Merci beaucoup, Pascal, and thank you for your leadership of the Paris Peace Forum. I'm delighted to be able to participate in this important discussion with you and my sister Dr Ngozi.
I think I would go one step further and say not just that the world is at risk of vaccine apartheid; the world is in vaccine apartheid.
As you know, high-income countries account for 15% of the world's population, but have 45% of the world's vaccines.
Low- and lower-middle countries account for almost half of the world's population, but have received just 17% of the world's vaccines. So the gap is really huge.
The most frustrating part is that this is not an unexpected situation. It happened before. We know from our experience with HIV and other diseases that without intervention, market forces exclude those with the least financial muscle.
That's why WHO co-founded the Access to COVID-19 Tools Accelerator, which includes the COVAX facility, in an effort to achieve the most equitable access possible to tests, treatments and vaccines.
By the way, my sister Ngozi was chairing the ACT Accelerator principals group, and she's still a member of that, although after she became WTO DG she passed it over to the former Prime Minister of Sweden, Carl Bildt. I would like to use this opportunity to thank her for her leadership. So in both places, she helped with that and now helping from the other end.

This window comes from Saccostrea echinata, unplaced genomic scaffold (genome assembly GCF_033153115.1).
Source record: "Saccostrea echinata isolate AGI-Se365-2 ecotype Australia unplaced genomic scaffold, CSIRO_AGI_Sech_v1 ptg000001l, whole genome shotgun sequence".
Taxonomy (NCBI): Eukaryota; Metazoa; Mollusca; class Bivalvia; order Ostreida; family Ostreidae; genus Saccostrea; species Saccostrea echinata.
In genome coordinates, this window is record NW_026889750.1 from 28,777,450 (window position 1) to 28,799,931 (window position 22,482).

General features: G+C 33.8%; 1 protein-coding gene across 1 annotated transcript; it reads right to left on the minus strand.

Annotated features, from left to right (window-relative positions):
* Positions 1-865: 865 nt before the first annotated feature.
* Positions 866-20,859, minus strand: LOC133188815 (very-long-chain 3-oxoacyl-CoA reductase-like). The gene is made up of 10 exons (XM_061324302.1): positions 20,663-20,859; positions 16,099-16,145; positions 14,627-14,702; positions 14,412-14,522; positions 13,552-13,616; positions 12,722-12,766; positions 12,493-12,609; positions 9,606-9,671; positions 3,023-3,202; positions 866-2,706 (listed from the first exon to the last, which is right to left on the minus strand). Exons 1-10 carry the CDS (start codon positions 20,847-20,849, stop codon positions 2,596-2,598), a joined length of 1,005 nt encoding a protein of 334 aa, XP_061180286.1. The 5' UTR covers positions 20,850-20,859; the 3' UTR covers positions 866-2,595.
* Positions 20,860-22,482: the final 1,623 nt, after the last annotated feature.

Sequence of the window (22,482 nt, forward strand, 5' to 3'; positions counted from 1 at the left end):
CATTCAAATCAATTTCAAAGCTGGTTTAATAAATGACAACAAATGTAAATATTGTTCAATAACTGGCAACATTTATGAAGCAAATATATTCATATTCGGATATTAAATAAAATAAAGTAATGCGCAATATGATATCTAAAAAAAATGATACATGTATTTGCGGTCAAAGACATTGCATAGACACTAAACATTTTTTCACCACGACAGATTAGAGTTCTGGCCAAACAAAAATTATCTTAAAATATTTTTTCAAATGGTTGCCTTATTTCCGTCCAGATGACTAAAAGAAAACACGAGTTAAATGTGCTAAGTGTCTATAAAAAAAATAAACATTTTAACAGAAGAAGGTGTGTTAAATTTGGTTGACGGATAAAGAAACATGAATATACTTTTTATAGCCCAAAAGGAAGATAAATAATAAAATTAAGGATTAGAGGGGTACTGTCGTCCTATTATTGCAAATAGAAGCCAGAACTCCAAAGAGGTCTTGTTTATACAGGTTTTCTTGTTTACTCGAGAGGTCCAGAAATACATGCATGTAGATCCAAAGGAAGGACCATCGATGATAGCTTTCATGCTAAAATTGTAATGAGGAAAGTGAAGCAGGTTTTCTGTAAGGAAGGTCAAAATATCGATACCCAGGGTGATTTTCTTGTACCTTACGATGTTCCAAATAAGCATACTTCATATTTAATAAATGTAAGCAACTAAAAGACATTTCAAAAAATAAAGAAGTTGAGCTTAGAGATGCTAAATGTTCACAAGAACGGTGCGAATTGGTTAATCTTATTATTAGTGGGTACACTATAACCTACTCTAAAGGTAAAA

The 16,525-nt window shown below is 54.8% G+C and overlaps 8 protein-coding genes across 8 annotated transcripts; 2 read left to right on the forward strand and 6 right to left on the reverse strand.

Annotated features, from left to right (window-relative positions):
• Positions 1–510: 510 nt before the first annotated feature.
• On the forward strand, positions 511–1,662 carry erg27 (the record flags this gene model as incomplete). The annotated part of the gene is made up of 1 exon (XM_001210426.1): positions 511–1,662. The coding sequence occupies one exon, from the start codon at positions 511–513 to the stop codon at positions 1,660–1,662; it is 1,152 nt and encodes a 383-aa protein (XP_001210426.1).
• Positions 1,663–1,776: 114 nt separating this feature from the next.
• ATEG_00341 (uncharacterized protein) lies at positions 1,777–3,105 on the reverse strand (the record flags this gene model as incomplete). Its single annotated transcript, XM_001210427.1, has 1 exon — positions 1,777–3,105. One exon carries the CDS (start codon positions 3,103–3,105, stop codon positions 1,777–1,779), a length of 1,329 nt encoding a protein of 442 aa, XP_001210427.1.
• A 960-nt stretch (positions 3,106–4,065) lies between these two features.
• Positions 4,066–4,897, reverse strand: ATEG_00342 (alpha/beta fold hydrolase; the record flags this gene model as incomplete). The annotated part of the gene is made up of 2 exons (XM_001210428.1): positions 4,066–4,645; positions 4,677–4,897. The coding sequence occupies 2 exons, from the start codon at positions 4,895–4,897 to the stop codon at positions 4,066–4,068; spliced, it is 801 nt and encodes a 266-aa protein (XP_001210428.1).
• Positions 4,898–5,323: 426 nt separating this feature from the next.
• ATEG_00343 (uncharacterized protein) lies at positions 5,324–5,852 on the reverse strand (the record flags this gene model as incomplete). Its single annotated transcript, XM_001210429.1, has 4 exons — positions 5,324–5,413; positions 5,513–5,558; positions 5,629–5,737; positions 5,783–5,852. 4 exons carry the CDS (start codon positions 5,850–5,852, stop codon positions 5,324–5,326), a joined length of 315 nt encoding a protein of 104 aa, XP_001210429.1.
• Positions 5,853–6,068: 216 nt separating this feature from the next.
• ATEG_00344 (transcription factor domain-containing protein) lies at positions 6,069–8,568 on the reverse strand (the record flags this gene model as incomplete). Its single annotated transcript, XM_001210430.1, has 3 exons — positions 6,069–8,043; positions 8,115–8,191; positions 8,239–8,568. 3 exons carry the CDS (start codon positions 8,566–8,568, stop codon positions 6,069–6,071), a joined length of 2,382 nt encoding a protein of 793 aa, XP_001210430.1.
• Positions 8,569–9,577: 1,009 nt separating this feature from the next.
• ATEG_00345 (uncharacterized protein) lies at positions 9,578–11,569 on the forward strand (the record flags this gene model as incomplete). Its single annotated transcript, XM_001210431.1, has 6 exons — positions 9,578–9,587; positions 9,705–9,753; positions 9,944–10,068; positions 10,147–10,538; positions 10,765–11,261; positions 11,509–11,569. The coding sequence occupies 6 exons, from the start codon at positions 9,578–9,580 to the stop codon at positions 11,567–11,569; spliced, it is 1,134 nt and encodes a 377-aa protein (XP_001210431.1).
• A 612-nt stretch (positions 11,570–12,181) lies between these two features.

The situation is certainly more equitable than it would have been otherwise; so far we have shipped more than 63 million doses of vaccine to 124 countries and economies.
But that represents just 0.5% of the combined population of those countries and economies.
The problem is not getting vaccines out of COVAX; the problem is getting them in. So COVAX works; the problem is supply.
We all know the reasons: vaccine nationalism, vaccine diplomacy, and severe supply constraints.
Even now, some high-income countries are moving to vaccinate children and adolescents, while health workers, older people and other at-risk groups around the world remain unvaccinated.
The consequences are clear to see: Cases and deaths from COVID-19 globally remain at or near record highs, and new variants threaten to unravel the gains we have made.
The basic problem is a lack of sharing, so the solution is more sharing:
First, sharing financial resources to fully fund the ACT-Accelerator and within that the COVAX facility - not just for vaccines, but for tests and treatments as well.
Second, it's about sharing doses with COVAX, which is the fastest and most equitable way to distribute vaccines globally.
And third, is sharing technology, know-how and intellectual property to scale up manufacturing of vaccines.
Thank you, Pascal and back to you.